After the 1917 February Revolution, the Saint Petersburg community was concerned for the fate of the art monuments. The Council for Art at the Provisional Government (the Council, for short) and the newly founded Union of Artists (headed by the architect Aleksandr Tamanov (Tamanyan), the vice-president of the Academy) participated in establishing committees and preparing draft laws. The Council discussed problems of museums and separation of the high and higher education in art from the Academy.

When the front line threatened to move close to Saint Petersburg in the autumn of 1917, the Council oversaw evacuation of art valuables from the Hermitage, the Russian Museum, the Academy and from suburban palaces. The evacuated items were kept in Moscow, at the Grand Kremlin Palace, the Kremlin Armoury and the Historical Museum. No sooner than in 1919, the Committee for Museum Affairs and Protection of Art and Antiquity Monuments adopted a decree on the return of the art works, but it was implemented only after the Civil War had finished.

On 12th April 1918, a decree of the Council of People's Commissars (the central government) completely abolished the Academy, and the Academy's Museum was shut down.

In the same year, 1918, the Academy's building housed new educational institutions: the Free Art Workshops and, later, the Petrograd State Educational Art Workshops. The administration of the new educational institution did not support the Museum, which could be explained by a strongly negative attitude towards the traditional school of Realism.of Vladimir Tatlin, Natan Altmann and Pavel Filonov (very influential figures in the Department of Visual Arts at the People's Commissariat (Ministry) for Education that supervised the art life of the republic) . Their goal was to develop culture that would be free of ideology. New teaching methods were adopted. These methods did not include studies of nature and of the achievements of the old masters. Experiments with the shape were encouraged. This period is characterised by emergence of a great number of art groups and teaching systems as well as by active discussions on the development directions that the culture of the young Soviet state should take. Apart from the left wing, teachers that had been formed by the classical education system such as Aleksey Savinov, Arkady Rylov, Dmitry Kardovsky, Leon Benois, Ivan Fomin and Vsevolod Lishev continued teaching in the former Academy's building. In 1921–1922, under the rector Andrey Yevgenyevich Belogrud the first attempt to come back to the old teaching principles was undertaken. This was negatively received by the group of teachers headed by Kuzma Petrov-Vodkin, the pro-rector for education.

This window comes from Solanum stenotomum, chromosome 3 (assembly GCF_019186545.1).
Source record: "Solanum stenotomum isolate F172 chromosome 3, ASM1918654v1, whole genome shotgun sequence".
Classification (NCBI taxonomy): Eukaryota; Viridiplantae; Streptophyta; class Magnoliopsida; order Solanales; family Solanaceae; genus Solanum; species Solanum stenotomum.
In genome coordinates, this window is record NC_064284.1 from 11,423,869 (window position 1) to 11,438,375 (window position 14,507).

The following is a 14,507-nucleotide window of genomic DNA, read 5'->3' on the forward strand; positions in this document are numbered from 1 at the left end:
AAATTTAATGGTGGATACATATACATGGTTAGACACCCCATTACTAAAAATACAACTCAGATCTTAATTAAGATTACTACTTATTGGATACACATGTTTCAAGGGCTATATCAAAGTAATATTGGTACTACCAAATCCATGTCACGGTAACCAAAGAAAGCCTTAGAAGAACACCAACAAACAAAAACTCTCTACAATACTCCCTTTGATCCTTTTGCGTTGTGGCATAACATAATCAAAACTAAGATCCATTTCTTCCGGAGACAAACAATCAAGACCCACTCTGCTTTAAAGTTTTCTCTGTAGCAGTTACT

Transferred under management of the Department for Property at the People's Commissariat (Ministry) for Education, the items and equipment of the Museum were exclusively regarded as the holdings that were supposed to be handed over to other museums, first of all to the Russian Museum and the Hermitage. Those two museums sent their representative to select works of art. As soon as in December of 1918, the Hermitage took the original antique statues as well as the works of the European sculptors. The works of painting were sent to provincial museums. The abolishment of the Academy's Museum was performed most actively after the collection of the Museum returned from Moscow in November of 1922. While still in Moscow, the property of the Museum (kept in 154 sealed crates) was transferred under management of the Museum Department at the Main Directorate for Science. Not all returned to the Academy; the Hermitage received 41 crates containing masterpieces of the Kushelev Gallery (as mentioned before, bequeathed to the Academy by Count Nikolay Kushelev-Bezborodko in 1862), paintings of European masters, collections of coins and tapestries, several works of Russian artists from the Academy's historical collection as well as church plate and icons from the Academy's Church of Saint Catherine (The Agony in the Garden by Fidelio Bruni, Saint Catherine and Saint Aleksandr Nevsky by Vasily Shebuyev).

In 1923, the largest part of what had returned from Moscow went to the Russian Museum (including works by Ivan Nikitin, Andrey Matveyev, Anton Losenko, Orest Kiprensky, Fedot Shubin, Mikhail Kozlovsky, Ivan Prokofyev, Karl Bryullov, Aleksandr Ivanov and many others).